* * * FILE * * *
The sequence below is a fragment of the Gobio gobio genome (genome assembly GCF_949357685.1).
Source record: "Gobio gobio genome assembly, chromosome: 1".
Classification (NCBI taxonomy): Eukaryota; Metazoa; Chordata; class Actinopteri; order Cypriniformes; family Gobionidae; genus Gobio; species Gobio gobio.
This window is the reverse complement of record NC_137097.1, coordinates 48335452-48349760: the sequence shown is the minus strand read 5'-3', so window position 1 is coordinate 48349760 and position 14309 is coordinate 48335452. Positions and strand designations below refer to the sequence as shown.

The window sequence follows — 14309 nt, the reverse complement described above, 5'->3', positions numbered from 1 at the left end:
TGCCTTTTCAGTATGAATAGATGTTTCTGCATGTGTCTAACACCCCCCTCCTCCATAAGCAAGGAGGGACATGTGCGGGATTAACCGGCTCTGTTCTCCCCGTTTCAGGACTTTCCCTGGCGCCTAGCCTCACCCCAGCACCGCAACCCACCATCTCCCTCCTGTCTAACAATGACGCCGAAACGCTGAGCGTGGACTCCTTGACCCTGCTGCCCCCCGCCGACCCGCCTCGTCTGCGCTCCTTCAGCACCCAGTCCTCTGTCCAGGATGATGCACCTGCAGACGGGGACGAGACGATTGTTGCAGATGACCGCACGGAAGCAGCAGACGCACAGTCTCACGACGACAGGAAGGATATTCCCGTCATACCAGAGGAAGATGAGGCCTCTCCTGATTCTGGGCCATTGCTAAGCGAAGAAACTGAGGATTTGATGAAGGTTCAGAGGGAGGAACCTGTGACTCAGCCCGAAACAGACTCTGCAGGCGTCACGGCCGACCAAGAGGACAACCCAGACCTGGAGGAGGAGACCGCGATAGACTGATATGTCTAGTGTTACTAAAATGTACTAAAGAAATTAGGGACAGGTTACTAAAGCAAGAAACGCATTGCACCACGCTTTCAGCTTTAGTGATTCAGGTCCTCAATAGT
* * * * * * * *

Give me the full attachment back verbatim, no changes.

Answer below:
The sequence below is a fragment of the Gobio gobio genome (genome assembly GCF_949357685.1).
Source record: "Gobio gobio genome assembly, chromosome: 1".
Classification (NCBI taxonomy): Eukaryota; Metazoa; Chordata; class Actinopteri; order Cypriniformes; family Gobionidae; genus Gobio; species Gobio gobio.
This window is the reverse complement of record NC_137097.1, coordinates 48335452-48349760: the sequence shown is the minus strand read 5'-3', so window position 1 is coordinate 48349760 and position 14309 is coordinate 48335452. Positions and strand designations below refer to the sequence as shown.

The window sequence follows — 14309 nt, the reverse complement described above, 5'->3', positions numbered from 1 at the left end:
TGCCTTTTCAGTATGAATAGATGTTTCTGCATGTGTCTAACACCCCCCTCCTCCATAAGCAAGGAGGGACATGTGCGGGATTAACCGGCTCTGTTCTCCCCGTTTCAGGACTTTCCCTGGCGCCTAGCCTCACCCCAGCACCGCAACCCACCATCTCCCTCCTGTCTAACAATGACGCCGAAACGCTGAGCGTGGACTCCTTGACCCTGCTGCCCCCCGCCGACCCGCCTCGTCTGCGCTCCTTCAGCACCCAGTCCTCTGTCCAGGATGATGCACCTGCAGACGGGGACGAGACGATTGTTGCAGATGACCGCACGGAAGCAGCAGACGCACAGTCTCACGACGACAGGAAGGATATTCCCGTCATACCAGAGGAAGATGAGGCCTCTCCTGATTCTGGGCCATTGCTAAGCGAAGAAACTGAGGATTTGATGAAGGTTCAGAGGGAGGAACCTGTGACTCAGCCCGAAACAGACTCTGCAGGCGTCACGGCCGACCAAGAGGACAACCCAGACCTGGAGGAGGAGACCGCGATAGACTGATATGTCTAGTGTTACTAAAATGTACTAAAGAAATTAGGGACAGGTTACTAAAGCAAGAAACGCATTGCACCACGCTTTCAGCTTTAGTGATTCAGGTCCTCAATAGT